Flemish vaccination centre will destroy 4,000 leftover Moderna vaccines

Flemish vaccination centre will destroy 4,000 leftover Moderna vaccines
Credit: Belga

A vaccination centre in the Limburg province will have to throw away 4,000 Moderna Covid-19 vaccines because not enough people showed up for their booster before the doses will expire on 14 February.

As Flanders’ booster campaign is coming to an end, several vaccination centres in Limburg had a surplus of Moderna vaccines. In most cases, the Agency for Care and Health could redistribute them to other vaccination centres, but this was not possible this time.

“The number of doses we had anticipated is higher than the number of shots that were actually administered,” Noel Vandeboel of the Maasland vaccination said on local radio on Thursday morning.

“Nobody could have guessed that there would be a delay in the booster doses. We are still expecting a few hundred adults, but even then, we will have about 4,000 doses left over,” he said, stressing that Flanders has done its best to ensure that no vaccines were lost.

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Occasionally, it happens that a centre orders too many vaccines but the authorities usually manage to redistribute them among other centres, according to Joris Moonens of the Flemish Agency for Health and Care.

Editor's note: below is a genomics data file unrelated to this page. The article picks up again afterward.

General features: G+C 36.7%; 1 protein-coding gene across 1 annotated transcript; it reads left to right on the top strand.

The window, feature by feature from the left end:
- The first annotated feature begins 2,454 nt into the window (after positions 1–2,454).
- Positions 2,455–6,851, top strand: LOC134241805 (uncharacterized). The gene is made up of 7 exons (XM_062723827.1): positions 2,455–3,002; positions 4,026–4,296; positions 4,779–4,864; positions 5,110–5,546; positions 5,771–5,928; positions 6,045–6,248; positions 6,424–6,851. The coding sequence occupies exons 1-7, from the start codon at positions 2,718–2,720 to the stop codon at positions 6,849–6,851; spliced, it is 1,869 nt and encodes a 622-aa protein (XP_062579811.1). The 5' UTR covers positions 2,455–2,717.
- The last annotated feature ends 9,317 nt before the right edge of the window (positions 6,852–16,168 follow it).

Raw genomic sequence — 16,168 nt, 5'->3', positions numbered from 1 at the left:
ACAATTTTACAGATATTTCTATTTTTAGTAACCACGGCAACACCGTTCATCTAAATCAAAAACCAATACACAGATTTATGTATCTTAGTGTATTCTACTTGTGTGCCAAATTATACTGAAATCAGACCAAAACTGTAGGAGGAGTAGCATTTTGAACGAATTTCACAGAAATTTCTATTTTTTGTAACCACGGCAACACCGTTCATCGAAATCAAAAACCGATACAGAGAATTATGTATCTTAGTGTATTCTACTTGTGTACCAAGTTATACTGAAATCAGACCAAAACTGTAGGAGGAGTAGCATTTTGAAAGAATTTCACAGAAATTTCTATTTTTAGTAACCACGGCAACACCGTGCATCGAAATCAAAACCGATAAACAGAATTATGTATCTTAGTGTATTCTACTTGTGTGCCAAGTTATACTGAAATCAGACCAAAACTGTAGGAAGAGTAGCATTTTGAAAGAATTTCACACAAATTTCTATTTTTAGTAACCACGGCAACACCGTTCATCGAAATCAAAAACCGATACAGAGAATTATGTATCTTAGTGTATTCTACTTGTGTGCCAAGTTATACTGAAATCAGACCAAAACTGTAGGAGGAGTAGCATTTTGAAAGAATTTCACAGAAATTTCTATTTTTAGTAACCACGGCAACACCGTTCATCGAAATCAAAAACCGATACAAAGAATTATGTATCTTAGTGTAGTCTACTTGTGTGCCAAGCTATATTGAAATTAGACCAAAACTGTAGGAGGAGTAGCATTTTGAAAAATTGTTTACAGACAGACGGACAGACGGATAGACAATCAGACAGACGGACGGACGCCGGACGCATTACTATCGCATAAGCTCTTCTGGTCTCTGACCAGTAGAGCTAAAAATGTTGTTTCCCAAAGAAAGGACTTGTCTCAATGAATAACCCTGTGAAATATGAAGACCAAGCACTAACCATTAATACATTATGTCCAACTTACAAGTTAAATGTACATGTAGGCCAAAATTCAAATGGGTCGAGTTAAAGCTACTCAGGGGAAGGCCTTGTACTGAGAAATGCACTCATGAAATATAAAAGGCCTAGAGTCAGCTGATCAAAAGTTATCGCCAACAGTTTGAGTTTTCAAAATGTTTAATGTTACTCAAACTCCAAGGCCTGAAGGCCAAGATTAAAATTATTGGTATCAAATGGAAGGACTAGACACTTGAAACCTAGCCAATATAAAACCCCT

“Once the vial is opened, the vaccine has to be administered within 30 days. So it can be a bit risky to order too many vaccines in advance,” he told The Brussels Times. Especially towards the end of the campaign, when most eligible people have already received their third dose, it becomes increasingly difficult to find people who have not yet had a booster.

Moonens denied that the delay in the campaign has anything to do with Belgium’s postponed decision about offering a booster dose to teenagers, as that age group would be vaccinated with the Pfizer vaccine, not the Moderna ones in question.

“It likely has to do with the fact that many people have had to postpone their booster shot because they are in isolation due to an infection or in quarantine after a high-risk contact ,” he said.

The authorities recommend a waiting time of 14 days after a positive Covid-19 test or after the last symptoms before getting a booster dose. “Those people still get a shot, but it could be that the doses that were initially meant for them have expired by the time it is their turn again.”


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